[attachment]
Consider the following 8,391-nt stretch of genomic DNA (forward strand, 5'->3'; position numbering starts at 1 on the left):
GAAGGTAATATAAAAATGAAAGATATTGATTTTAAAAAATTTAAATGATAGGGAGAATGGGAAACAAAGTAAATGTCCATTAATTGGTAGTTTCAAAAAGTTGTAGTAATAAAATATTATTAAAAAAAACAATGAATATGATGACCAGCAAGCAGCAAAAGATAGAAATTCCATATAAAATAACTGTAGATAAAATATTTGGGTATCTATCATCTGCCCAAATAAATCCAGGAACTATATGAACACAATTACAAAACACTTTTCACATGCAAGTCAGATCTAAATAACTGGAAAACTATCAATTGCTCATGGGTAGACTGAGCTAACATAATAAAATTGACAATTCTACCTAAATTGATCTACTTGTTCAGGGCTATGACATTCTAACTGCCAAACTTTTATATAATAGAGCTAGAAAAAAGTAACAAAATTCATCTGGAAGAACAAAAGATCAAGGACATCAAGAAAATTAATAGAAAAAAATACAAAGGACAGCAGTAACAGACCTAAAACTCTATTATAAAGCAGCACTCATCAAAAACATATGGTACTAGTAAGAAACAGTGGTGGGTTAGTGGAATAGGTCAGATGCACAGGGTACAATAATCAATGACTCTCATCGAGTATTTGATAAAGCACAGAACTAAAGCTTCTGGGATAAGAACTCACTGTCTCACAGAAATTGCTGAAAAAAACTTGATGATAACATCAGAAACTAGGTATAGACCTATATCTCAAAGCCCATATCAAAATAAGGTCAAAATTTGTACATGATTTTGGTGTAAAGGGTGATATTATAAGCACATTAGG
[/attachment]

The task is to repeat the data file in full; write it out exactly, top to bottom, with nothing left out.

Consider the following 8,391-nt stretch of genomic DNA (forward strand, 5'->3'; position numbering starts at 1 on the left):
GAAGGTAATATAAAAATGAAAGATATTGATTTTAAAAAATTTAAATGATAGGGAGAATGGGAAACAAAGTAAATGTCCATTAATTGGTAGTTTCAAAAAGTTGTAGTAATAAAATATTATTAAAAAAAACAATGAATATGATGACCAGCAAGCAGCAAAAGATAGAAATTCCATATAAAATAACTGTAGATAAAATATTTGGGTATCTATCATCTGCCCAAATAAATCCAGGAACTATATGAACACAATTACAAAACACTTTTCACATGCAAGTCAGATCTAAATAACTGGAAAACTATCAATTGCTCATGGGTAGACTGAGCTAACATAATAAAATTGACAATTCTACCTAAATTGATCTACTTGTTCAGGGCTATGACATTCTAACTGCCAAACTTTTATATAATAGAGCTAGAAAAAAGTAACAAAATTCATCTGGAAGAACAAAAGATCAAGGACATCAAGAAAATTAATAGAAAAAAATACAAAGGACAGCAGTAACAGACCTAAAACTCTATTATAAAGCAGCACTCATCAAAAACATATGGTACTAGTAAGAAACAGTGGTGGGTTAGTGGAATAGGTCAGATGCACAGGGTACAATAATCAATGACTCTCATCGAGTATTTGATAAAGCACAGAACTAAAGCTTCTGGGATAAGAACTCACTGTCTCACAGAAATTGCTGAAAAAAACTTGATGATAACATCAGAAACTAGGTATAGACCTATATCTCAAAGCCCATATCAAAATAAGGTCAAAATTTGTACATGATTTTGGTGTAAAGGGTGATATTATAAGCACATTAGG